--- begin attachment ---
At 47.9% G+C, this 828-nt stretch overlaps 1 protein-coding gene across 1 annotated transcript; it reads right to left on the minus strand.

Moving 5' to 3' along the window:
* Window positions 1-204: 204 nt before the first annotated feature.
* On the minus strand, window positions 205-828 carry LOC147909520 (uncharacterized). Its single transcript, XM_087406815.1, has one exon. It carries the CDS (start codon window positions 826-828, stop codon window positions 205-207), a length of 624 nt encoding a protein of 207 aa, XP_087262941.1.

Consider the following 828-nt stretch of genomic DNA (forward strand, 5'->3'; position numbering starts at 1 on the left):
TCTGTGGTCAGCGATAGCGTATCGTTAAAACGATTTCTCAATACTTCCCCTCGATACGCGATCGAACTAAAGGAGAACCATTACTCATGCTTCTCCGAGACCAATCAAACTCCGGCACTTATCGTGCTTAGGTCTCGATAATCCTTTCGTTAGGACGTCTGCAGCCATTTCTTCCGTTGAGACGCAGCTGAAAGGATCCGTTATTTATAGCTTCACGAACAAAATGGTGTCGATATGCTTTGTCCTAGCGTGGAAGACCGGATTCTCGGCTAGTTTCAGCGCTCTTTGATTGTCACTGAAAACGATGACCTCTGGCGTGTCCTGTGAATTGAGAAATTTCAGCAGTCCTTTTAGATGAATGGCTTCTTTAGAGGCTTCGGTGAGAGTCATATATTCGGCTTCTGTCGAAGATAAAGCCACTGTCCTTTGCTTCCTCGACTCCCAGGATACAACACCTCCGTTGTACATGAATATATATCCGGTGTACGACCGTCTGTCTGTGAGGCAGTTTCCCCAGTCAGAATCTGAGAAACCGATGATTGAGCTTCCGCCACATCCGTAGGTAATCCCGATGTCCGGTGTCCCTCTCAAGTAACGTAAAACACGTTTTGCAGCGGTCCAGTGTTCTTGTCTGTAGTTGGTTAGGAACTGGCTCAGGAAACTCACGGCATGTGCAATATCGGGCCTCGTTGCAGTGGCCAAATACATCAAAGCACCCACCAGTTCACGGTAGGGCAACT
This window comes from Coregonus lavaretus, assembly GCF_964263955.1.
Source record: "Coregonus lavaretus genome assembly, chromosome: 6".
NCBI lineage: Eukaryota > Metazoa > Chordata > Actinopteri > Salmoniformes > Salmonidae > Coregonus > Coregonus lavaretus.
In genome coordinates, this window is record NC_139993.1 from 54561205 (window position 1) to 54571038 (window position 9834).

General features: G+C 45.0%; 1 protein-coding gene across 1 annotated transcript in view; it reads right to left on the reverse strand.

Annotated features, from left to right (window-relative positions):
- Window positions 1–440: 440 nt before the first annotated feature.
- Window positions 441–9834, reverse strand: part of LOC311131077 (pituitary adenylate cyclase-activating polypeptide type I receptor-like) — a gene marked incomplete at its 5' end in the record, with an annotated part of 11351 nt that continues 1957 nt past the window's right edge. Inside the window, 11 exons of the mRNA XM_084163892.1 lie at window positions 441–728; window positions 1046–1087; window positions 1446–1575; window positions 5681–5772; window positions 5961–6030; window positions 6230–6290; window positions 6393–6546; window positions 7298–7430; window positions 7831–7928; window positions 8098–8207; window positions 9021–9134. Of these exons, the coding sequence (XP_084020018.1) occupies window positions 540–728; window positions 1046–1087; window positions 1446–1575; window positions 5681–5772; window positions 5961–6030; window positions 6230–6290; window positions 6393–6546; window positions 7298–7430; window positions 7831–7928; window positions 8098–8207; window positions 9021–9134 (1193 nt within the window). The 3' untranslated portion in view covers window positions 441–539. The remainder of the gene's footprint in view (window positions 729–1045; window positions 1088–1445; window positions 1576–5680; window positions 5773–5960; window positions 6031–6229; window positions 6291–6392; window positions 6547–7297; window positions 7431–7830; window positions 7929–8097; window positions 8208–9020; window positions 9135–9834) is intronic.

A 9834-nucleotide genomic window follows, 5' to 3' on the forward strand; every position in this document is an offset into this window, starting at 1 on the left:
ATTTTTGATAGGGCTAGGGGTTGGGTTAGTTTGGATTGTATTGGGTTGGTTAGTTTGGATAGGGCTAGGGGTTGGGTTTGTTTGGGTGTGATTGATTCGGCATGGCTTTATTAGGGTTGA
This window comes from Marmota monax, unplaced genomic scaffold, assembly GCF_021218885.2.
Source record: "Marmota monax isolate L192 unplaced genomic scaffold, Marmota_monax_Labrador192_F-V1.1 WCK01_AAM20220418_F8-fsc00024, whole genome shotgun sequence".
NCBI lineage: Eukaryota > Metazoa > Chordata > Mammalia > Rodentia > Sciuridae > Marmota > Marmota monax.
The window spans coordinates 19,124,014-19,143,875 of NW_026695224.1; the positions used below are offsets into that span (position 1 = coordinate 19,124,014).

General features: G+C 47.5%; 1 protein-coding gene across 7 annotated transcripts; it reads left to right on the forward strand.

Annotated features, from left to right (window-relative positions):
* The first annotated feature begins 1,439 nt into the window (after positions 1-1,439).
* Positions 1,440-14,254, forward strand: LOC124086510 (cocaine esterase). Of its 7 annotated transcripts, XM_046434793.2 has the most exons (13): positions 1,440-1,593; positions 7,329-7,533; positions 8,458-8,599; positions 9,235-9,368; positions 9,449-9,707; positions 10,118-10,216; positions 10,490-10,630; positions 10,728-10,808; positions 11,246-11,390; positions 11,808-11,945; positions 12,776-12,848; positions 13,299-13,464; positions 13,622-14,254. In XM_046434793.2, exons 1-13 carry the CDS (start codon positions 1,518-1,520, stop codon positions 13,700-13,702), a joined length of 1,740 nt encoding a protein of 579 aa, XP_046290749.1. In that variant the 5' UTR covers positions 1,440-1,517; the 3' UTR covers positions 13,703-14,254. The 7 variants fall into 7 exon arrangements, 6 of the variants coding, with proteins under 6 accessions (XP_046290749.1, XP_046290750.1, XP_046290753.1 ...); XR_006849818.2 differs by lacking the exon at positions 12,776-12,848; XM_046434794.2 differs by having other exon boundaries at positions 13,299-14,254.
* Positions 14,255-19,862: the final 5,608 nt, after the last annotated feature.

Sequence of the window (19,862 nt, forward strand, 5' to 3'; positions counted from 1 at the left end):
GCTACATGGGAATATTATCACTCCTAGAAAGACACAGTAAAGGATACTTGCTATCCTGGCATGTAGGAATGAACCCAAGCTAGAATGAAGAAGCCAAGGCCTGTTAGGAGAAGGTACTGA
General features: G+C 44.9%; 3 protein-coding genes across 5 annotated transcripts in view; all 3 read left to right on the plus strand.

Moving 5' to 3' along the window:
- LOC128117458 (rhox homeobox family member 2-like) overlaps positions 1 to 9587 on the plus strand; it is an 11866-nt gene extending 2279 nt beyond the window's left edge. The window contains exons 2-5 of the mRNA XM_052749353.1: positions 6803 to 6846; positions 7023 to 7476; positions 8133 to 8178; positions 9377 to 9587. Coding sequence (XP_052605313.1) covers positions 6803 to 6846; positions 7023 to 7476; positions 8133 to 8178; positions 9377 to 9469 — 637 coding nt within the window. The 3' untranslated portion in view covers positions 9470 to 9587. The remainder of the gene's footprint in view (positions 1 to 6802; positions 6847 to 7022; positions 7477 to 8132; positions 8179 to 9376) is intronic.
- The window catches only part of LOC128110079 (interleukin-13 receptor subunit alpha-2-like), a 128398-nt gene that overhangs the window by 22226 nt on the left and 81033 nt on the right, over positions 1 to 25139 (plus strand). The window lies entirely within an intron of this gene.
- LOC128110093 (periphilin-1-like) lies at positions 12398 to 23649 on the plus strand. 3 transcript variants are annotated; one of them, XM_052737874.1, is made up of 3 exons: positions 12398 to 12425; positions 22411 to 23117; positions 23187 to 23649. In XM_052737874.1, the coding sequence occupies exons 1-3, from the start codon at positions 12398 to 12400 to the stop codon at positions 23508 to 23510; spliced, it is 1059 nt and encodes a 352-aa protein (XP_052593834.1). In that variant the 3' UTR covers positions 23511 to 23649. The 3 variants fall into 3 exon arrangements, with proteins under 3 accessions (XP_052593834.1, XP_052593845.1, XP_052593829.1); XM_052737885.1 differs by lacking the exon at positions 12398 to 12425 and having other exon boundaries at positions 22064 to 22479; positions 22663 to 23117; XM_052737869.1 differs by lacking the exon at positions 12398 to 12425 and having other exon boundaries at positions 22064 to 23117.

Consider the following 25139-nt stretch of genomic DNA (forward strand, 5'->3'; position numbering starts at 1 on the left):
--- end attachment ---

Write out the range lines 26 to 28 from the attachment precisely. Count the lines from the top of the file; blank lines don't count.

Sequence of the window (19,862 nt, forward strand, 5' to 3'; positions counted from 1 at the left end):
GCTACATGGGAATATTATCACTCCTAGAAAGACACAGTAAAGGATACTTGCTATCCTGGCATGTAGGAATGAACCCAAGCTAGAATGAAGAAGCCAAGGCCTGTTAGGAGAAGGTACTGA
General features: G+C 44.9%; 3 protein-coding genes across 5 annotated transcripts in view; all 3 read left to right on the plus strand.